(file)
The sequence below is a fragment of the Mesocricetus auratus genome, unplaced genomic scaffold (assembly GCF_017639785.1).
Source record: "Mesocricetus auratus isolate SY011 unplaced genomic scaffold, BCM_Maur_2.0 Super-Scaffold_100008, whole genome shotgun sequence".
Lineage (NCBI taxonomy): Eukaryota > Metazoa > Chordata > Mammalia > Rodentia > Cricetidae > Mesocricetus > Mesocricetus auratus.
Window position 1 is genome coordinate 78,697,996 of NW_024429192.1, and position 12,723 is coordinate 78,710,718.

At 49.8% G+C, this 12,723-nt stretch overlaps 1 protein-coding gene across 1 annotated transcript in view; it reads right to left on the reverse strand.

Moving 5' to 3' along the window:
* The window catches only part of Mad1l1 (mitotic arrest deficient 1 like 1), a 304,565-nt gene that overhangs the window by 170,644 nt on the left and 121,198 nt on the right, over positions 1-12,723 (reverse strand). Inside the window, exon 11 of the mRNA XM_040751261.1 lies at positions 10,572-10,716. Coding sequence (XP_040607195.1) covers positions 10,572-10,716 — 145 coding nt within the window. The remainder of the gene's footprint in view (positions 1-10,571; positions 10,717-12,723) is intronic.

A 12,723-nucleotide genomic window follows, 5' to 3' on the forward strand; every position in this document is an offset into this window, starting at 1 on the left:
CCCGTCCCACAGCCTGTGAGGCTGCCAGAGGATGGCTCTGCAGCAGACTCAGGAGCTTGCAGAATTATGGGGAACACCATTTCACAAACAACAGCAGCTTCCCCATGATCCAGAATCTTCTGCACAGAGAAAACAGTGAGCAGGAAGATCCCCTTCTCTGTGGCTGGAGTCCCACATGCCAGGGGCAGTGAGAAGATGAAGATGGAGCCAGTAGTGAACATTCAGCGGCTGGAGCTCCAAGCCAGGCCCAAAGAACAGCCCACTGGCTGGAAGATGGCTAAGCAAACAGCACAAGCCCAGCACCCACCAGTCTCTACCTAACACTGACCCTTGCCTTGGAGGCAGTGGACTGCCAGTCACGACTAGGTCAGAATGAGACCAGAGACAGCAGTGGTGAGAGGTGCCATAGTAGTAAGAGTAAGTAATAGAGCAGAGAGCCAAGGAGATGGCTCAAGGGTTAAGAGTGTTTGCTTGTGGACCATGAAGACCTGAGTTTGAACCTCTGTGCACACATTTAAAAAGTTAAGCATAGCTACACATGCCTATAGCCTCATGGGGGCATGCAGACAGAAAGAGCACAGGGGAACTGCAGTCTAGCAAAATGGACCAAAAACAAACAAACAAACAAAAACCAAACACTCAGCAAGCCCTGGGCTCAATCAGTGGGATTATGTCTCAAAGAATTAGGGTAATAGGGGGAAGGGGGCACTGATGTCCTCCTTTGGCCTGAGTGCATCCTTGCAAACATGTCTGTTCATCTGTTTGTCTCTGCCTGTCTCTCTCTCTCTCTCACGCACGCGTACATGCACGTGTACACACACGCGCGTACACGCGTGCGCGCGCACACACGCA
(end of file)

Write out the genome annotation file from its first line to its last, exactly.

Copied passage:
The sequence below is a fragment of the Mesocricetus auratus genome, unplaced genomic scaffold (assembly GCF_017639785.1).
Source record: "Mesocricetus auratus isolate SY011 unplaced genomic scaffold, BCM_Maur_2.0 Super-Scaffold_100008, whole genome shotgun sequence".
Lineage (NCBI taxonomy): Eukaryota > Metazoa > Chordata > Mammalia > Rodentia > Cricetidae > Mesocricetus > Mesocricetus auratus.
Window position 1 is genome coordinate 78,697,996 of NW_024429192.1, and position 12,723 is coordinate 78,710,718.

At 49.8% G+C, this 12,723-nt stretch overlaps 1 protein-coding gene across 1 annotated transcript in view; it reads right to left on the reverse strand.

Moving 5' to 3' along the window:
* The window catches only part of Mad1l1 (mitotic arrest deficient 1 like 1), a 304,565-nt gene that overhangs the window by 170,644 nt on the left and 121,198 nt on the right, over positions 1-12,723 (reverse strand). Inside the window, exon 11 of the mRNA XM_040751261.1 lies at positions 10,572-10,716. Coding sequence (XP_040607195.1) covers positions 10,572-10,716 — 145 coding nt within the window. The remainder of the gene's footprint in view (positions 1-10,571; positions 10,717-12,723) is intronic.

A 12,723-nucleotide genomic window follows, 5' to 3' on the forward strand; every position in this document is an offset into this window, starting at 1 on the left:
CCCGTCCCACAGCCTGTGAGGCTGCCAGAGGATGGCTCTGCAGCAGACTCAGGAGCTTGCAGAATTATGGGGAACACCATTTCACAAACAACAGCAGCTTCCCCATGATCCAGAATCTTCTGCACAGAGAAAACAGTGAGCAGGAAGATCCCCTTCTCTGTGGCTGGAGTCCCACATGCCAGGGGCAGTGAGAAGATGAAGATGGAGCCAGTAGTGAACATTCAGCGGCTGGAGCTCCAAGCCAGGCCCAAAGAACAGCCCACTGGCTGGAAGATGGCTAAGCAAACAGCACAAGCCCAGCACCCACCAGTCTCTACCTAACACTGACCCTTGCCTTGGAGGCAGTGGACTGCCAGTCACGACTAGGTCAGAATGAGACCAGAGACAGCAGTGGTGAGAGGTGCCATAGTAGTAAGAGTAAGTAATAGAGCAGAGAGCCAAGGAGATGGCTCAAGGGTTAAGAGTGTTTGCTTGTGGACCATGAAGACCTGAGTTTGAACCTCTGTGCACACATTTAAAAAGTTAAGCATAGCTACACATGCCTATAGCCTCATGGGGGCATGCAGACAGAAAGAGCACAGGGGAACTGCAGTCTAGCAAAATGGACCAAAAACAAACAAACAAACAAAAACCAAACACTCAGCAAGCCCTGGGCTCAATCAGTGGGATTATGTCTCAAAGAATTAGGGTAATAGGGGGAAGGGGGCACTGATGTCCTCCTTTGGCCTGAGTGCATCCTTGCAAACATGTCTGTTCATCTGTTTGTCTCTGCCTGTCTCTCTCTCTCTCTCACGCACGCGTACATGCACGTGTACACACACGCGCGTACACGCGTGCGCGCGCACACACGCA